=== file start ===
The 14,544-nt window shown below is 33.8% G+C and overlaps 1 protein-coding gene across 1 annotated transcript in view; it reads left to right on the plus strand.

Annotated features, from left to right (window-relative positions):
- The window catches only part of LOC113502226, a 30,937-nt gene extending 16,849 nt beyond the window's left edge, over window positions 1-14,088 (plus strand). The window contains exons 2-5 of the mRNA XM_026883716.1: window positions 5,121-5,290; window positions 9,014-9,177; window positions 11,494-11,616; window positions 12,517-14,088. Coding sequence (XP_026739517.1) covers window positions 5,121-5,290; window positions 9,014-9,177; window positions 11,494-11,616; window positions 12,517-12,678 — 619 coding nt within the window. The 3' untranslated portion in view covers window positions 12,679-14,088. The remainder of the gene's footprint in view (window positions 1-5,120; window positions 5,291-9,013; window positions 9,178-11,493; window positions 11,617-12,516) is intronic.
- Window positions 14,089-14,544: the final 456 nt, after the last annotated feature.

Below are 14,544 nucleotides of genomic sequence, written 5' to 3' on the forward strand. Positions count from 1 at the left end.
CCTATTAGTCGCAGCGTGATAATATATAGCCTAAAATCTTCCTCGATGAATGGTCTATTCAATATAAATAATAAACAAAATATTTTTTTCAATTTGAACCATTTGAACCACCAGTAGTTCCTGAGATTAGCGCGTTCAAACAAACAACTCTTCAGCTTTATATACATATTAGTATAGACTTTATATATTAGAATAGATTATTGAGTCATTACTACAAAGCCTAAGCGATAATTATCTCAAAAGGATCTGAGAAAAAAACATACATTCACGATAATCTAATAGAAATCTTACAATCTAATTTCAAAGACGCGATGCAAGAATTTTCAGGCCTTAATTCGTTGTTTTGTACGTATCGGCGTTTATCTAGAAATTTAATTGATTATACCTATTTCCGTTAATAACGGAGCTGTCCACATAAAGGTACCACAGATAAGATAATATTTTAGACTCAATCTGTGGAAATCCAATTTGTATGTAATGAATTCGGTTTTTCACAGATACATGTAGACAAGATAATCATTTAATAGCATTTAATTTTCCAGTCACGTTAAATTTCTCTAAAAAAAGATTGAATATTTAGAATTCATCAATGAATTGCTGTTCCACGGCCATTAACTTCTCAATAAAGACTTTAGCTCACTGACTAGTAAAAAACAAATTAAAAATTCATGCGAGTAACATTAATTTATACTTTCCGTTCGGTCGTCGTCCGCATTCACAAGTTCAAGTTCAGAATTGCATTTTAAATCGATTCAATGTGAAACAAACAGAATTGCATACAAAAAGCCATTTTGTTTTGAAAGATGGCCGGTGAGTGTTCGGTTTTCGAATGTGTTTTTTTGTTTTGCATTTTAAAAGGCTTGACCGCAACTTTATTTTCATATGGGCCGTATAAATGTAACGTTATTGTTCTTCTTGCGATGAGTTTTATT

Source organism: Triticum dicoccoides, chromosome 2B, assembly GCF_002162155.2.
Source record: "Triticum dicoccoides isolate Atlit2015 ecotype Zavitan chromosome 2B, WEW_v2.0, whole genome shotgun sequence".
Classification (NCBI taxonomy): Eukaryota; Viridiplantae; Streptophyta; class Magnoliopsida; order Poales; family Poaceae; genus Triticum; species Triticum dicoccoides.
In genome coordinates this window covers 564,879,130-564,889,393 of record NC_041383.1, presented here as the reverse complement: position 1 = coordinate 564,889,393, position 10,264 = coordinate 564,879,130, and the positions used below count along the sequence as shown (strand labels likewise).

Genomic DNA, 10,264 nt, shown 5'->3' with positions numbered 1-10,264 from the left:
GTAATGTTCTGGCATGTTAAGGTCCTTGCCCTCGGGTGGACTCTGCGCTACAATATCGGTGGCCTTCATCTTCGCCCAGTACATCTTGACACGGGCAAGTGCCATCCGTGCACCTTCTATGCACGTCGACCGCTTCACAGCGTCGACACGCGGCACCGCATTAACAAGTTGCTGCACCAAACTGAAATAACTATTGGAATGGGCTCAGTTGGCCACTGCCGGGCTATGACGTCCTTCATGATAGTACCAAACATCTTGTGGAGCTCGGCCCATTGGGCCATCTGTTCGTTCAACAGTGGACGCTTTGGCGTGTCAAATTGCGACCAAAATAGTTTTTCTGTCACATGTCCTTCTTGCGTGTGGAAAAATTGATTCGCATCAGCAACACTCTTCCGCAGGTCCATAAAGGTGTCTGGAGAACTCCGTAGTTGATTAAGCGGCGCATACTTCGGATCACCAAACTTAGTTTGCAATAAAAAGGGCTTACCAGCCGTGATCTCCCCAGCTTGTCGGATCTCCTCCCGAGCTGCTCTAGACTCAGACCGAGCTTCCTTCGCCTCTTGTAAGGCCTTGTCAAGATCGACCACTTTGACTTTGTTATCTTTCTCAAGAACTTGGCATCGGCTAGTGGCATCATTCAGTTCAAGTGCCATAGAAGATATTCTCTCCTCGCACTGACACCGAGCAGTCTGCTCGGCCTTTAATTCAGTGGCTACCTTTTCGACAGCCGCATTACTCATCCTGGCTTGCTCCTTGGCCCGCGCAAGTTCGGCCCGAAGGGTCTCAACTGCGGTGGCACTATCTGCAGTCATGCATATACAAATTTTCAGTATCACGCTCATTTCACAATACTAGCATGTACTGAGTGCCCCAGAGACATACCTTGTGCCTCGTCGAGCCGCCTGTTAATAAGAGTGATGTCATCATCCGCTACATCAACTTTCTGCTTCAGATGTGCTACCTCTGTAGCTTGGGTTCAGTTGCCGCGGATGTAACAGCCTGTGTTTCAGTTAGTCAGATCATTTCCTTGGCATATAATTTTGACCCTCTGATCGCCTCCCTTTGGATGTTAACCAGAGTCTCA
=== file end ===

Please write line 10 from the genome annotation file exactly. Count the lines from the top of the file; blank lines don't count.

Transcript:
In genome coordinates this window covers 564,879,130-564,889,393 of record NC_041383.1, presented here as the reverse complement: position 1 = coordinate 564,889,393, position 10,264 = coordinate 564,879,130, and the positions used below count along the sequence as shown (strand labels likewise).